Stoyan Kralev tactlessly laughed out loud. “Well, then, we’ll hold the wedding Soviet-style.”

“What do you mean, ‘Soviet-style’?”

“Well, just like that, without a priest. In Soviet Russia, they have civil weddings without a priest.”

“You communists may get married without a priest, but we can’t!” Zhendo snapped at him, but then realized he was talking to his godfather, so he gave a sour smile. “Go ahead and joke around, Godfather, you haven’t got a care in the world while my ass is on the line here.”

“Since there’s no priest, we’ll have to put off the wedding!”

“Out of the question! They’ll elope if they have to, but I’m not going to wait till the new year, I’m not gonna shell out for this twice.”

Zhendo led the horses into the shed, and Stoyan Kralev started pacing around the yard. He saw weddings – and all folk traditions – as bourgeois prejudice and thus did not feel an ounce of sympathy for Zhendo. He had wanted to refuse the role of godfather as well, but his wife would have none of it. She kicked up a fuss to the rafters and declared that  she would sooner serve as godmother without him than become the laughingstock of the village. Their family had been godparents to Zhendo’s family since time immemorial – that made them practically related and to dishonor those ties would be tantamount to a blood feud. After long squabbles, Stoyan Kralev agreed to act as godfather, but on the condition that he would not enter the church, so as not to compromise his ideals. He would feign a sudden attack of kidney stones and only in the evening would he reappear at the wedding as custom required. His wife would have to ask her brother to stand in for him at the church, but as she didn’t dare warn him about her husband’s impending kidney stones, she was on tenterhooks the whole time to make sure her brother didn’t slip away to the fair in Vladimirovo or wander off somewhere. When they found out there was no priest, they both breathed a sigh of relief that they could finally go back home. But then Stoyan Kralev turned around abruptly and called to Zhendo: “Kinsman, c’mere for a second! Something just popped into my head.”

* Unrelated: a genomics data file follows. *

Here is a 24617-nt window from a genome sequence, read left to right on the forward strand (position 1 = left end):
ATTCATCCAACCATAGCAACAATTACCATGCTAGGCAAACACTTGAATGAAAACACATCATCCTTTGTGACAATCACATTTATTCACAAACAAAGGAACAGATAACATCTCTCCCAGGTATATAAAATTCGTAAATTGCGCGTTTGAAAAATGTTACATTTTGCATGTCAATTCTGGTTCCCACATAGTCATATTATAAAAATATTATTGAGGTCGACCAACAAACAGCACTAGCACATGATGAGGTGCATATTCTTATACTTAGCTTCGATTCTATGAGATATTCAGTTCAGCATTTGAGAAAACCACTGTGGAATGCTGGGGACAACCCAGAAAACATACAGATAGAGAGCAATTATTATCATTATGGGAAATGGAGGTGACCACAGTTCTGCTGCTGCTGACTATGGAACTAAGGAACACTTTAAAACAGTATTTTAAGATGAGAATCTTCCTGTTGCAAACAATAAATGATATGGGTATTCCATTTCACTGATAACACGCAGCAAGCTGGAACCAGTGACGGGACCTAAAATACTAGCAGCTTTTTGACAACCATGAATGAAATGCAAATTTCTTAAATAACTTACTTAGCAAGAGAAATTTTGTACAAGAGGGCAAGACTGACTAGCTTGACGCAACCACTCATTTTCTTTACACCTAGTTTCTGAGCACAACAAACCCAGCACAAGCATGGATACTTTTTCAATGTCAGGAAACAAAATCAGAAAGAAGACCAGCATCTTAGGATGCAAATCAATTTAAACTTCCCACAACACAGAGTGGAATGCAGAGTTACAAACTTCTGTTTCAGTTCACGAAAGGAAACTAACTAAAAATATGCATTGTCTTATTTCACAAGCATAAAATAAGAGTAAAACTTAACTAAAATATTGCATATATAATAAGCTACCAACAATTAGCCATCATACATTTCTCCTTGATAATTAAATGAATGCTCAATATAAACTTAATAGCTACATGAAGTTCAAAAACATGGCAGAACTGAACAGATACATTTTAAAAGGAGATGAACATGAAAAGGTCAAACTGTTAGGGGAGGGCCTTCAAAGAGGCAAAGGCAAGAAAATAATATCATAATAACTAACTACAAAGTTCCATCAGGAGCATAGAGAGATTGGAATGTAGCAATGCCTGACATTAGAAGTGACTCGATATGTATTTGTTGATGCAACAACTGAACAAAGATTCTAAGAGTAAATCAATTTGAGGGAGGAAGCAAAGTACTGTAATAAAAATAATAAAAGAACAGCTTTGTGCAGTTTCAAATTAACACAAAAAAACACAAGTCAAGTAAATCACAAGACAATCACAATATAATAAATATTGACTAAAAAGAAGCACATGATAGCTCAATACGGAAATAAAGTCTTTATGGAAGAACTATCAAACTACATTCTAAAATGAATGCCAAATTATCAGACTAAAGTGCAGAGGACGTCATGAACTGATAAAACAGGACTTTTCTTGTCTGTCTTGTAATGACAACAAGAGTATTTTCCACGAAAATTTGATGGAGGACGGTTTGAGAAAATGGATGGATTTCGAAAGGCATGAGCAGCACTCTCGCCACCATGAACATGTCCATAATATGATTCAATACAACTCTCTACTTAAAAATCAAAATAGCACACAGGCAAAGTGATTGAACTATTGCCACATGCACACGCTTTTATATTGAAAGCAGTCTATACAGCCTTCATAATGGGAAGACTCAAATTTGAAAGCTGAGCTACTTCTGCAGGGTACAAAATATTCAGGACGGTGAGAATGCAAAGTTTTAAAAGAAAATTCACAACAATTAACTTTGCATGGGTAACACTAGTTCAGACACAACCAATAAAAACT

Zhendo left the horses and went over to him.